Politics is believed to be an ‘art’ and all political parties propagate, project and execute their ideas and programmes in their own style. The role of leadership in anchoring the artistic presentation is critical for achieving the ‘best possible’. If you are functioning in a democratic society, that best possible has to be carved out in the prevalent political milieu. Otherwise, you need a revolution to overthrow the existing system.
The emergence of Aam Aadmi Party on India’s political scene, many believed, was a dramatic departure from the existing political culture. After its brief political stint in Delhi in 2013 and then its political face contesting from Banaras, many started arguing that AAP is turning out to be like any other political party. But AAP’s comeback in the national capital with thumping majority and the aftermath shows the other way round. The script, drama and presentation of this loose political formation are proving to be sensational but foreign to be part of India’s democratic culture.
AAP built its reputation by challenging the constitutional bodies. Lokpal was the party’s main political plank while launching the new outfit. Somehow that plank is completely missing in the comeback innings. Political parties making compromises while contesting for power position is not new in Indian politics, but the way AAP has thwarted its core plank even before acquiring the power is unprecedented. Trashing its very own internal Lokpal when the questions were raised about the ‘honest’ leadership is indefensible. Above all, party claiming to be representative of the ‘Common Man’ quickly adopted the VIP culture by appointing as many as 21 parliamentary secretaries to keep the party MLAs in one fold. While doing so, AAP is still successfully maintaining its ‘Common Man’ posturing intact is remarkable.
Political factionalism and feud has been a common feature of India’s party system. Every other party has faced some or the other kind of dissension or division. While doing so they always kept the option of dialogue open. Even friends turned foe Lalu Prasad Yadav and Nitish Kumar also maintained scope for reconciliation and are now trying to develop a united front. What has happened in case of AAP is unheard of in Indian polity where political factions without any ideological differences are threatening each other. AAP has become a new epitome of lack of ideological percept and personality based factionalism in Indian politics.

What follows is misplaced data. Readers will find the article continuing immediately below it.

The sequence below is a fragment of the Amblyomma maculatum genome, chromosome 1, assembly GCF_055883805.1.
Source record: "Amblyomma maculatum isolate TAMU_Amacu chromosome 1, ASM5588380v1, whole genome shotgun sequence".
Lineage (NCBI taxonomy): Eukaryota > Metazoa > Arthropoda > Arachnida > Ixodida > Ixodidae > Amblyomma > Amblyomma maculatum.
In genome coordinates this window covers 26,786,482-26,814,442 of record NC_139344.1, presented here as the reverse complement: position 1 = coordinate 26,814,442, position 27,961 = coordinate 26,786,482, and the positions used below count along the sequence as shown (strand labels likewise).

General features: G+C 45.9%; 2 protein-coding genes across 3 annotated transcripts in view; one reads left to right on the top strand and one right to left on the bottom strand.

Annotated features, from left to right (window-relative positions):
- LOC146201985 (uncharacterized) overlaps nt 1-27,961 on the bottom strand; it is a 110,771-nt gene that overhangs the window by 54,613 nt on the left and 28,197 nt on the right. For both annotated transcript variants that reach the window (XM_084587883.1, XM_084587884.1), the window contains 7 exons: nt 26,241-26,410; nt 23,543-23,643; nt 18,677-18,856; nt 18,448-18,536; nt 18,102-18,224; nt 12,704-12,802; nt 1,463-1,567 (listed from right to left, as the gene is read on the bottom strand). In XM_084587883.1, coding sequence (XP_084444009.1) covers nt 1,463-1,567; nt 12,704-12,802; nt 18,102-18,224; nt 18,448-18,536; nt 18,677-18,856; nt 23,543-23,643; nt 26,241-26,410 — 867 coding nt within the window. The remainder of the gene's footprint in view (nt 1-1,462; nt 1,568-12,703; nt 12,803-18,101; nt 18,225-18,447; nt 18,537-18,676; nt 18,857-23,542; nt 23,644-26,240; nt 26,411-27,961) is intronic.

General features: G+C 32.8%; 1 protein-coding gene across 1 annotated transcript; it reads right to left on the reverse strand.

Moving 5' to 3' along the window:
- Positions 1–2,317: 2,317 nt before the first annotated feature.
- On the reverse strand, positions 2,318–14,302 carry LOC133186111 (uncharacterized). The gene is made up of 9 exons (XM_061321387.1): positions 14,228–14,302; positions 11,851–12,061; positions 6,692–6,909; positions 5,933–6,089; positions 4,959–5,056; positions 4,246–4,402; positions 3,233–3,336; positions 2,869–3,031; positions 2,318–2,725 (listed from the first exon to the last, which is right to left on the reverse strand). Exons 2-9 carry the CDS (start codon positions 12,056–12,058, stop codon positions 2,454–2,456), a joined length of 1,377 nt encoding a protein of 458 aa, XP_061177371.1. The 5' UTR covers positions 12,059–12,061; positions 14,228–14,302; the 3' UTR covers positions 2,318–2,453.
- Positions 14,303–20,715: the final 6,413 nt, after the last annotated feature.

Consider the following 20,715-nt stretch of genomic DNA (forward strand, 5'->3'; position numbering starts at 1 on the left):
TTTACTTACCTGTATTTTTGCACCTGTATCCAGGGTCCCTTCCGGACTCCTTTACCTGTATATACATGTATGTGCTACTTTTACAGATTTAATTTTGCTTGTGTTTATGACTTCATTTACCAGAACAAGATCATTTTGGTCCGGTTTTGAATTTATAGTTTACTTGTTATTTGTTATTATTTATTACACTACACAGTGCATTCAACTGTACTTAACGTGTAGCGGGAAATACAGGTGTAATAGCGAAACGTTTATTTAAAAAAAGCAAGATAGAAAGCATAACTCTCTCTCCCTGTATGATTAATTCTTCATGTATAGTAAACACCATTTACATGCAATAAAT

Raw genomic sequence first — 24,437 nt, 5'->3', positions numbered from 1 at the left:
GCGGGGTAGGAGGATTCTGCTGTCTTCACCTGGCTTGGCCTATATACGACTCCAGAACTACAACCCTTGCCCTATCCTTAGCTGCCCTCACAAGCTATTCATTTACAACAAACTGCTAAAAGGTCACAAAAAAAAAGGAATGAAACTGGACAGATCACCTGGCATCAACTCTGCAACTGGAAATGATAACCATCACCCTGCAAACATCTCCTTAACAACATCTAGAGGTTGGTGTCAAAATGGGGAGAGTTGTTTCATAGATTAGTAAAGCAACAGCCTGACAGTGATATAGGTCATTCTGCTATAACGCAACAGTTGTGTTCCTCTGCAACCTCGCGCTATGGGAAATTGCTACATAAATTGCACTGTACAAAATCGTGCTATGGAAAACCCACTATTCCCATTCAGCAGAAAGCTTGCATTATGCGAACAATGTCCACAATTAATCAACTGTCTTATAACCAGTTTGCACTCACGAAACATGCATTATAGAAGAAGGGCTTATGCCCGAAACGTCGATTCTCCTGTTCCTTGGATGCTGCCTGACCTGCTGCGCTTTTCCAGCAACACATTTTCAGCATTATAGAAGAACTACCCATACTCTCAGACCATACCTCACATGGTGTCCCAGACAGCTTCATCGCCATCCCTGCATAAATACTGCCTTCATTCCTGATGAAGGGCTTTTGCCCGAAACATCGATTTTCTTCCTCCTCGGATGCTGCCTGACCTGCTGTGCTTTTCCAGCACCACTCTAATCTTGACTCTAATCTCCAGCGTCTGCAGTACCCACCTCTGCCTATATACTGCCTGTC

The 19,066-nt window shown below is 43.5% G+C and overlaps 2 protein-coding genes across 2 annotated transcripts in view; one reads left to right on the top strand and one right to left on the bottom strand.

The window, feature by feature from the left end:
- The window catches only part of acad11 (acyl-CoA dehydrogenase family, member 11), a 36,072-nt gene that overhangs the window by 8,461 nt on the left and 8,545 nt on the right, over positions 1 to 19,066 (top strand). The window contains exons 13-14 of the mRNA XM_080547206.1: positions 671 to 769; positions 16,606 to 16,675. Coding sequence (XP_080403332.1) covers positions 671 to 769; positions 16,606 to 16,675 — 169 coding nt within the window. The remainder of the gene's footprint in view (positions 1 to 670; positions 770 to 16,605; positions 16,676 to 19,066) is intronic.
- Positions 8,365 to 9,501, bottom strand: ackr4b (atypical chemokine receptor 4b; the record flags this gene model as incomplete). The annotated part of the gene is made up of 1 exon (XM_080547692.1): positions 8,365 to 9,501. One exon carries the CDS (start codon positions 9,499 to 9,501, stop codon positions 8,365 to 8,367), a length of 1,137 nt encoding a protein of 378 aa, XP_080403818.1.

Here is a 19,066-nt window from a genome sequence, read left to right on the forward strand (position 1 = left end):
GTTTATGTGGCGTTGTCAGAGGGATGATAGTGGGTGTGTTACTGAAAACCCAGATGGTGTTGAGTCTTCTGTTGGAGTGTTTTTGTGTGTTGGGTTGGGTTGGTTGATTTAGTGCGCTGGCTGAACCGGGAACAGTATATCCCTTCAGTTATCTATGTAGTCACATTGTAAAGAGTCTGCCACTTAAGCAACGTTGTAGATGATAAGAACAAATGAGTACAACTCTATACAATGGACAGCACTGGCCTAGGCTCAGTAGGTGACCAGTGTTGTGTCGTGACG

The kind of entertainment value AAP has added to Indian politics is again unique. With 24X7 media glare, the anarchist formation used every space to catch attention. Some dramatics, either in the form of sloganeering or leadership gimmicks are always used in electoral politics. From Garibi Hatao to Acche Din are catchy words that touch the cords of common voters. But what AAP has done in the name of farmers’ rally is touching lowest level of politics. In another attempt of embarrassing the Centre, AAP tried to create a drama which turned out to be a tragedy. For catching the public attention through media, instigating some supposed to be farmer to enact a suicide attempt and the person actually losing his life is dirty politics, which should be discarded outright.
The problem of Indian agriculture is systemic and cannot be linked merely to other land development policies. India’s agricultural land is overburdened and was never boosted through innovation and investment. The socialist pattern of philosophy of poverty started by the Congress and now dramatised by AAP can only derail the real development in agricultural sector. Through such attempt, AAP can only add entertainment value to politics but cannot make any substantial change. Hope the party that emerged from the basic foundation of morality takes right lessons from the ‘farmer suicide’ tragedy. Otherwise, though the party can still continue be a unique party (as they have proved), soon it will lose its base and become irrelevant.